It’s hard to pick favorites, but I guess I’ll go with: “The Secret Garden” by Frances Hodgson Burnett, “To Kill a Mockingbird” by Harper Lee and “Gone With the Wind” by Margaret Mitchell. Interesting that my favorites are all books I read as a child…

Everyone likes different types of books and for different reasons, so I wouldn’t recommend this to everyone. But if you like suspense, great plots and an interesting protagonist, read Lee Child’s Jack Reacher series.

For kids I would suggest “Peter and the Starcatchers” by Dave Barry. It appeals to a wide range of ages because we are familiar with the story of Peter Pan. It is a fast-paced adventure with endearing characters. Great for families to read or listen to together.

Anne Nabaum

I work with a fabulous team of fellow librarians and staff! I enjoy our patrons and especially the kids in storytimes, our after-school programs and the Great Reads group. It is fun to interact with and connect kids with books!

As a child I visited the public library weekly with my older sister. She read the books to us during the week. I loved hearing her read “Madeline” (I can still recite the text almost perfectly) and “Anne of Green Gables” (the first book that made me cry). Those books especially made a lasting impression on me. I marveled at the connection between books and children and desired to foster that connection and life-long love of reading. That is one of many reasons that I became a librarian.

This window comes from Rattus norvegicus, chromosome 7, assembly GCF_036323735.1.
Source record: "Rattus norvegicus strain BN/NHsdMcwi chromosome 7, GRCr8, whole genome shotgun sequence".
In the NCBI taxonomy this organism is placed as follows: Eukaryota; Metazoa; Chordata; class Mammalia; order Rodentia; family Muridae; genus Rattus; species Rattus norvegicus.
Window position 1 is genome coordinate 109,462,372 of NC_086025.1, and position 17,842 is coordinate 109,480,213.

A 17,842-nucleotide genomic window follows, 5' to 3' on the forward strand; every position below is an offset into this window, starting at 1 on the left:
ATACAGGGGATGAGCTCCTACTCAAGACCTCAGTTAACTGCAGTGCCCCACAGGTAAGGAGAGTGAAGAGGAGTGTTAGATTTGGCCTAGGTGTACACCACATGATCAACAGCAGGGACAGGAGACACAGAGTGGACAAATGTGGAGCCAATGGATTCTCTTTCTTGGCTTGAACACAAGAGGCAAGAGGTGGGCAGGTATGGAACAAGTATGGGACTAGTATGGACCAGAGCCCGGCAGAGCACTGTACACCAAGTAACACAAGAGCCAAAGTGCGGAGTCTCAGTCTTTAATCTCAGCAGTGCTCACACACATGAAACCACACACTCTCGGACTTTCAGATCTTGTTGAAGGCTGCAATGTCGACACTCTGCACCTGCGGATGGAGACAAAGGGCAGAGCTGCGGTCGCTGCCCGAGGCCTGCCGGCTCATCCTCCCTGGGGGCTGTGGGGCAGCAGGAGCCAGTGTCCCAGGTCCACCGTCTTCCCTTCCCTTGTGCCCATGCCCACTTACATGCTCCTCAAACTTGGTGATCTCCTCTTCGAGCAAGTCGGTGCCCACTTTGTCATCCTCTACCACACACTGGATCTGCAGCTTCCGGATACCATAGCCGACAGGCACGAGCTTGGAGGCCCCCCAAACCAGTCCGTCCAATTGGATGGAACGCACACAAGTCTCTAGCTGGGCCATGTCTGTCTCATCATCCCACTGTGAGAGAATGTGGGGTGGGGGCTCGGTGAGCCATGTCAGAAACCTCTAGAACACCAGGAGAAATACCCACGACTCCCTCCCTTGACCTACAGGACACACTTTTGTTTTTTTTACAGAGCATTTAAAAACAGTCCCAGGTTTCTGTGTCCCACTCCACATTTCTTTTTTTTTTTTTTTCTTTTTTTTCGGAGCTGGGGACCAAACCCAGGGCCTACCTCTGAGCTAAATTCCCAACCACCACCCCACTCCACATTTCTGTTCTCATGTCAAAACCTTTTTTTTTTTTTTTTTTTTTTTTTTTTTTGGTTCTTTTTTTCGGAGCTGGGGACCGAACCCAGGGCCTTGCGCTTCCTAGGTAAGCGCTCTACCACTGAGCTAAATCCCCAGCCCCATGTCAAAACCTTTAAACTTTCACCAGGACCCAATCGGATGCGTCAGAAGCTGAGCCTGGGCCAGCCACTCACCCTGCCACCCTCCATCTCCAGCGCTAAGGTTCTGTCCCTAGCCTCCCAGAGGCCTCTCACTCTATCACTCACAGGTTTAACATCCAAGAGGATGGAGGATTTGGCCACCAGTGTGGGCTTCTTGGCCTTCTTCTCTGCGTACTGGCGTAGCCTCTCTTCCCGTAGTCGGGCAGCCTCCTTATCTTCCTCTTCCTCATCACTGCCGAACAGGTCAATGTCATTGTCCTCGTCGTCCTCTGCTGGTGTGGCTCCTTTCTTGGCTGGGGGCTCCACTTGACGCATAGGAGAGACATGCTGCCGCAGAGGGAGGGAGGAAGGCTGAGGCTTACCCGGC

My favorites are: “These Is My Words” by Nancy E. Turner, “A Christmas Memory” by Truman Capote, “Turn of the Screw” by Henry James. I love reading narrative non-fiction but there are too many favorites to mention.

I recommendation: “Charlotte’s Web” by E.B. White, “These Is My Words” by Nancy E. Turner and “To Kill a Mockingbird” by Harper Lee. These titles present life as it is with no sugarcoating for the intended audience. They become very personal to the reader, are remarkable and very memorable.